One way to take care of their own people is to export the food and take
our money to buy what they need. The earthquake may destroy some food in
a market today, but if the crops are still growing, they can only eat so
much of the grapes they grow. The rest will be on sale for 99¢ a pound
and allow them to buy other needed goods.

There may be some interruptions since the airport in Santiago is closed,
but fishing boats did not get crushed, farmland did not get squashed.
The fruits will continue to grow. Exporting is on way they take care
of their people.



In addition to getting foreign currency in trade, exporting the food
provides job at the local level.

I guess Hawaii is safe from a tsunami.
http://news.cnet.com/8301-13577_3-10461062-36.html

--
I love cooking with wine.
Sometimes I even put it in the food.
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Old 01-03-2010, 05:06 PM posted to rec.food.cooking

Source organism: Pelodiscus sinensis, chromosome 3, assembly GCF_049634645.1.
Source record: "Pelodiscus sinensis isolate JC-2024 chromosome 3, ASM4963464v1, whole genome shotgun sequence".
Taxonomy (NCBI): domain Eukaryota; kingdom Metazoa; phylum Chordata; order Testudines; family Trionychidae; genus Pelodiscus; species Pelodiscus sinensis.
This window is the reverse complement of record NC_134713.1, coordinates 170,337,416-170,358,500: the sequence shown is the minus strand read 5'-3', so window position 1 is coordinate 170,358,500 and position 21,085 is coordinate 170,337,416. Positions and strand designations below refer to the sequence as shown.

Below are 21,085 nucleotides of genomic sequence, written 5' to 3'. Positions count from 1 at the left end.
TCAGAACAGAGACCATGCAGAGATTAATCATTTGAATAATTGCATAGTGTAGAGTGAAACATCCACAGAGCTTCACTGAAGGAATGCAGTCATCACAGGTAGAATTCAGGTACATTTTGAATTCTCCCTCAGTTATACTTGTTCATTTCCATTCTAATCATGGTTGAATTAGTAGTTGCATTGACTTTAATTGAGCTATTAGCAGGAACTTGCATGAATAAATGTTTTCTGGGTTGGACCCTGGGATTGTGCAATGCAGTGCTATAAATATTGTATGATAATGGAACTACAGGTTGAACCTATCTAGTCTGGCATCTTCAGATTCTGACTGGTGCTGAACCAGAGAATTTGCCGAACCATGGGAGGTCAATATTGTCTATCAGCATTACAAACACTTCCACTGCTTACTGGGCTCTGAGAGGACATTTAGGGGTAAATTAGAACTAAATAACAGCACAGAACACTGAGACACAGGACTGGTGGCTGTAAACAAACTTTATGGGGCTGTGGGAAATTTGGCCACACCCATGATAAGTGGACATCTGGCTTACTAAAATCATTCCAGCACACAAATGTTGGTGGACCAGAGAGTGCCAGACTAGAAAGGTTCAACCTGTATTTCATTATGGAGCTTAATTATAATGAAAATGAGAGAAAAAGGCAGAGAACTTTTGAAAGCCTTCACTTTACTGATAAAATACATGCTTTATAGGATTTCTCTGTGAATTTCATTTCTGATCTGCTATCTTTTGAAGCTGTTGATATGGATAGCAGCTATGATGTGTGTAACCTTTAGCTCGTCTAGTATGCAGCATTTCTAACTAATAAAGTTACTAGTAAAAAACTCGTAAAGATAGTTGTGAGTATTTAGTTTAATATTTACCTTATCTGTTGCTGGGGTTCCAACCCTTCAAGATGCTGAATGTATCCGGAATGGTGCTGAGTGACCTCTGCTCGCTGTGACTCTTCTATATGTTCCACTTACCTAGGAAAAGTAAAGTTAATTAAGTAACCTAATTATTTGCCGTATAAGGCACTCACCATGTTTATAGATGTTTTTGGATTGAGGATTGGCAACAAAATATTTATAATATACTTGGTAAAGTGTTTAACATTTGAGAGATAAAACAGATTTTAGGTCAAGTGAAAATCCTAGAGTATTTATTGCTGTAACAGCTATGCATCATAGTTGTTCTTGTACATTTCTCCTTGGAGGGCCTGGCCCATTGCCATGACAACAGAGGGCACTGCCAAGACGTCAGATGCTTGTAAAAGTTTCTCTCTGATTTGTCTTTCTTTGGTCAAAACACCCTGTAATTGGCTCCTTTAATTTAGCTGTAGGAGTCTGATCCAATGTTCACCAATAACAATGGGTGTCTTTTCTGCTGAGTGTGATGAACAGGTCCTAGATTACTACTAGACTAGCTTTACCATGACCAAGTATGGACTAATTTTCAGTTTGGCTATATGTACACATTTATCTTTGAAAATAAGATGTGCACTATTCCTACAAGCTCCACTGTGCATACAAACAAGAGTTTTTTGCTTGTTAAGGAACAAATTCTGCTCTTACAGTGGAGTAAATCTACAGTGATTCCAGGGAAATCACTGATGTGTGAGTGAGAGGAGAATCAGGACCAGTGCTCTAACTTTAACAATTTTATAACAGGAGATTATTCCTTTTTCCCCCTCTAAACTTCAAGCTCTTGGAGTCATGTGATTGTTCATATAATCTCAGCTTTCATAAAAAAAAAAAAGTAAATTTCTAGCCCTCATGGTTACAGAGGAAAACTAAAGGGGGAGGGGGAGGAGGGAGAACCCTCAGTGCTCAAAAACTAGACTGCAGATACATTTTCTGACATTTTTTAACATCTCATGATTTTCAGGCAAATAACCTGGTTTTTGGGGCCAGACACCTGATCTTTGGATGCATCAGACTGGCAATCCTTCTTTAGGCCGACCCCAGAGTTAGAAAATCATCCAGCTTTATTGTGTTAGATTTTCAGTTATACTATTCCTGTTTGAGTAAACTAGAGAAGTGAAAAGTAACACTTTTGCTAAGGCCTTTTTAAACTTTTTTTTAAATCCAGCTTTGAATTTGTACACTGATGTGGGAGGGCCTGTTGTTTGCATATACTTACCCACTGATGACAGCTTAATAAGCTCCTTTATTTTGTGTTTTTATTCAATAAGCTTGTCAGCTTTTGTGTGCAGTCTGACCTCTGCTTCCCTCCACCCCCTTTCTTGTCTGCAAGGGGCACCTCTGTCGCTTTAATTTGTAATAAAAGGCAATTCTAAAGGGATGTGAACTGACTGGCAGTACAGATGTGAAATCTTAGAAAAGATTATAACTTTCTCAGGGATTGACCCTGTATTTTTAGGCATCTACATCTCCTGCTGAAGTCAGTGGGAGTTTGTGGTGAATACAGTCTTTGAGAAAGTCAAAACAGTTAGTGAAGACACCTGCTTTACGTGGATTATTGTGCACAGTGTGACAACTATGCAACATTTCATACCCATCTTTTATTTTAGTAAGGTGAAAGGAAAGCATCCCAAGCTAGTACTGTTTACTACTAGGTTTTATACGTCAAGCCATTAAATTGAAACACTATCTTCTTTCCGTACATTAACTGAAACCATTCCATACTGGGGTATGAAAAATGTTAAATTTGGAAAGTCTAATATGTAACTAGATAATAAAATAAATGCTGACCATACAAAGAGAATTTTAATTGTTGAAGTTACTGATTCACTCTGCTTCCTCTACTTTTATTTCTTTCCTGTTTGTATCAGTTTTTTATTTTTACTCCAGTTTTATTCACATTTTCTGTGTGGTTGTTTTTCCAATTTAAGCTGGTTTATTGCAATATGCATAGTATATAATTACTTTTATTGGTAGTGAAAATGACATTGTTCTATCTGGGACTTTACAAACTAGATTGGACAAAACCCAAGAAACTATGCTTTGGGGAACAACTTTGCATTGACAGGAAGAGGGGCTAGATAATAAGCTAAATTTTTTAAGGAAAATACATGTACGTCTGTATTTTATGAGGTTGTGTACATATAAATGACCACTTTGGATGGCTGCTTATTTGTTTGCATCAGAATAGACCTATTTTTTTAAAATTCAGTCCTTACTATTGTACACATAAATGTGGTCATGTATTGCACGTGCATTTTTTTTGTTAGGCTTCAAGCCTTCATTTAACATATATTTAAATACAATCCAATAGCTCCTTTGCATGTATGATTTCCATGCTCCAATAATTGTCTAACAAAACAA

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Default Food imported to US from Chile

On Sun, 28 Feb 2010 17:17:39 +0100, ViLco wrote:

Michael "Dog3" wrote:

One way to take care of their own people is to export the food

and
take our money to buy what they need. The earthquake may destroy

some
food in a market today, but if the crops are still growing, they

can
only eat so much of the grapes they grow. The rest will be on

sale
for 99¢ a pound and allow them to buy other needed goods.

There may be some interruptions since the airport in Santiago is
closed, but fishing boats did not get crushed, farmland did not

get
squashed. The fruits will continue to grow. Exporting is on

way
they take care of their people.


I claim total ignorance when it comes to economics and commerce

but
this makes complete sense to me.


Same here, with a degree in economics


i think the basic flaw in economics is that it assumes people are rational
actors in the marketplace. they don't seem to be so in any other realm,
why should they be so there?

your pal,
blake